Bobby Rydell was born Robert Louis Ridarelli in Philadelphia in 1942. In 1950, he won a talent show on the television series Paul Whiteman’s TV Teen Club and gained a spot on the cast, where he remained for several years. He changed his name to Bobby Rydell and played in several bands in the Philadelphia area. In 1959 he had his first charting single with “Kissin’ Time”, a #11 hit on the Billboard Hot 100. Rydell’s top-charing single was “Wild One” at #2 in 1960. That year the Italian-American also had a #4 hit with an English version of “Volare”. Rydell had six Top Ten hits between 1959 and 1963. He performed at the Copacabana in New York City in 1961, where he was the youngest performer yet to headline at the nightclub. In 1963 he starred in the film Bye-Bye Birdie.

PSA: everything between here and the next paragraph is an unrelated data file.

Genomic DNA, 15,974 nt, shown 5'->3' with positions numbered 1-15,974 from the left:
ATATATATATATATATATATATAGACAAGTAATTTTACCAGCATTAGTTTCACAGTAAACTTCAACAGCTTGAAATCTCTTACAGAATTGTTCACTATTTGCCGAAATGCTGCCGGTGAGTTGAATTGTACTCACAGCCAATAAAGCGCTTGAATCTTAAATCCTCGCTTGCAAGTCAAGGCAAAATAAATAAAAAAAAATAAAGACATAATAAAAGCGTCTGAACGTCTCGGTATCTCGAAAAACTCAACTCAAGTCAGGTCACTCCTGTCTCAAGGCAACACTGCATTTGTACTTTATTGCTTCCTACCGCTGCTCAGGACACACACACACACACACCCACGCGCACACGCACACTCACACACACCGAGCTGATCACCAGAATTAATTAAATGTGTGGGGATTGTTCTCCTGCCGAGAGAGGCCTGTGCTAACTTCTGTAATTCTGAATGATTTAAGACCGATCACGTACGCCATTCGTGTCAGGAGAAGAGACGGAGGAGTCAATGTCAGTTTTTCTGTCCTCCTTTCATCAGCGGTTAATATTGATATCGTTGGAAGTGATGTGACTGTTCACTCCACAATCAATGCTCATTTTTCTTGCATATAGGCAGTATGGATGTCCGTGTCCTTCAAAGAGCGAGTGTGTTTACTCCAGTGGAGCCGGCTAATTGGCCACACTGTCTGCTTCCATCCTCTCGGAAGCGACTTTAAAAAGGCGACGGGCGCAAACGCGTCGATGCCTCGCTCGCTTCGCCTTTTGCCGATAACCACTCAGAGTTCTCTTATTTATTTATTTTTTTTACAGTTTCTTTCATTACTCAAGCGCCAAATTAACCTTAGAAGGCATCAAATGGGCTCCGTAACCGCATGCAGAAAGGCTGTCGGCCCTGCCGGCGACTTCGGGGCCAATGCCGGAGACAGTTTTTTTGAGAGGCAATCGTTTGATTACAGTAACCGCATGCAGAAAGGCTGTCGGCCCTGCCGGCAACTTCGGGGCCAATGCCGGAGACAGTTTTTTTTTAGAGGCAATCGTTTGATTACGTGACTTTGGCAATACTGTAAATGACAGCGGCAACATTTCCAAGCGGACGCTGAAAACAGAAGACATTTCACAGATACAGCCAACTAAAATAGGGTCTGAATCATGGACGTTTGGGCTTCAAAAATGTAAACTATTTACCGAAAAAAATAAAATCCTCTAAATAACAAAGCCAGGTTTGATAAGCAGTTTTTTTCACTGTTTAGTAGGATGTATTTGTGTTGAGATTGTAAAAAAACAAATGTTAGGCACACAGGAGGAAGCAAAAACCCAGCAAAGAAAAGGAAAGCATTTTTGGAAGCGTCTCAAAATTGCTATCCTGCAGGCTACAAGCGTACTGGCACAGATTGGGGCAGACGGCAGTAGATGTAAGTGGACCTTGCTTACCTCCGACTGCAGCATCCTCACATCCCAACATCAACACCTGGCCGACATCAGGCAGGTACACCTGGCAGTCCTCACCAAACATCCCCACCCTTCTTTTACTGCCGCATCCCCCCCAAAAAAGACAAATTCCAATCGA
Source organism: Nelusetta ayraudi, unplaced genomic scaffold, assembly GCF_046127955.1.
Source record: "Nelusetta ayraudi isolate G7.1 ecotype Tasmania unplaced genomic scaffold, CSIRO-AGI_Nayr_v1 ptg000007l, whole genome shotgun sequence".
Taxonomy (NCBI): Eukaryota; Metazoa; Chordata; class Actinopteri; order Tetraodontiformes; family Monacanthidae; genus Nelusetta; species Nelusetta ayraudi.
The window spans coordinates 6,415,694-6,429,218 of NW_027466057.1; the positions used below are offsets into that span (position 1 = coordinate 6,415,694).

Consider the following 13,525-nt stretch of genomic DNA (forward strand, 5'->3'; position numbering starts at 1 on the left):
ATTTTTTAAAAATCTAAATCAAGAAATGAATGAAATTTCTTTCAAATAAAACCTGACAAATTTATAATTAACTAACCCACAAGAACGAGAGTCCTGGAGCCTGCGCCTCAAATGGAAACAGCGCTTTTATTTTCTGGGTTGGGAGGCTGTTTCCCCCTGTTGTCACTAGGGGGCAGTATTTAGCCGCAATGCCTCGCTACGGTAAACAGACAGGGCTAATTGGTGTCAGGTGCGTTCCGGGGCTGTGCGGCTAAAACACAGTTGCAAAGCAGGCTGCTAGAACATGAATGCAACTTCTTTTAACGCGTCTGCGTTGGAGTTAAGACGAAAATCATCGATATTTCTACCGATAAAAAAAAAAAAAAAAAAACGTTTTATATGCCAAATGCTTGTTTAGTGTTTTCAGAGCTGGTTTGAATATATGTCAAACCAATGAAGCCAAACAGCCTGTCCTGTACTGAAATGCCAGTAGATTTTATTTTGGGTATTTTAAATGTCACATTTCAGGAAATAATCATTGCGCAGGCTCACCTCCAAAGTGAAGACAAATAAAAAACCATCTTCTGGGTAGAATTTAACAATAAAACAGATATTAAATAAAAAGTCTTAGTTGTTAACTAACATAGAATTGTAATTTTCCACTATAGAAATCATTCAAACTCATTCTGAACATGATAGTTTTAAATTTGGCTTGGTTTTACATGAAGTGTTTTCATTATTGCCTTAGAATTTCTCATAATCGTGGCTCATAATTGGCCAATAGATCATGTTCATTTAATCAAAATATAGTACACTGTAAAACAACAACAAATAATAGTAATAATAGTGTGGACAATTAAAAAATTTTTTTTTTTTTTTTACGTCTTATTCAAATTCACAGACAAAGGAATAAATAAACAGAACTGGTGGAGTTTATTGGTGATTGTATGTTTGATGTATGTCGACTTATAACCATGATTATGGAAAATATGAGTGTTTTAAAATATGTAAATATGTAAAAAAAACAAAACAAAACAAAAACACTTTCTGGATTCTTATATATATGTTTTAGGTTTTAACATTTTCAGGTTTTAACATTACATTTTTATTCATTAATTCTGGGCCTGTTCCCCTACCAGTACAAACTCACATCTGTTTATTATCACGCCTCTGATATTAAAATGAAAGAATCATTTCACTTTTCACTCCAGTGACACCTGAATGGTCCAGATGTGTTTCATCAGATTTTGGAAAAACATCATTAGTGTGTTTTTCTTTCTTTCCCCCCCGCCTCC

Elvis Presley was born on in a two-room house in Tupelo, Mississippi, on January 8, 1935. When he was eleven years old his parents bought him a guitar at the Tupelo Hardware Store. In 1954, Elvis began his singing career recording “That’s All Right” and “Blue Moon Of Kentucky” at Sun Records in Memphis. In late 1955, his recording contract was sold to RCA Victor. In 1956 he had his first #1 record titled “Heartbreak Hotel.” He had 19 number-one hits on the national pop charts in the USA (Billboard and Cashbox) including “I Want You, I Need You, I Love You”, “Hound Dog”, “Don’t Be Cruel”, “Love Me Tender”, “Too Much”, “All Shook Up”, “(Let Me Be Your) Teddy Bear”, “Jailhouse Rock”, “It’s Now Or Never”, “Are You Lonesome Tonight” and “Suspicious Minds”. Presley starred in 33 successful films, made history with his television appearances and specials, and knew great acclaim through his many, often record-breaking, live concert performances on tour and in Las Vegas. Globally, Elvis Presley has sold over six hundred million records, more than any other solo recording artist.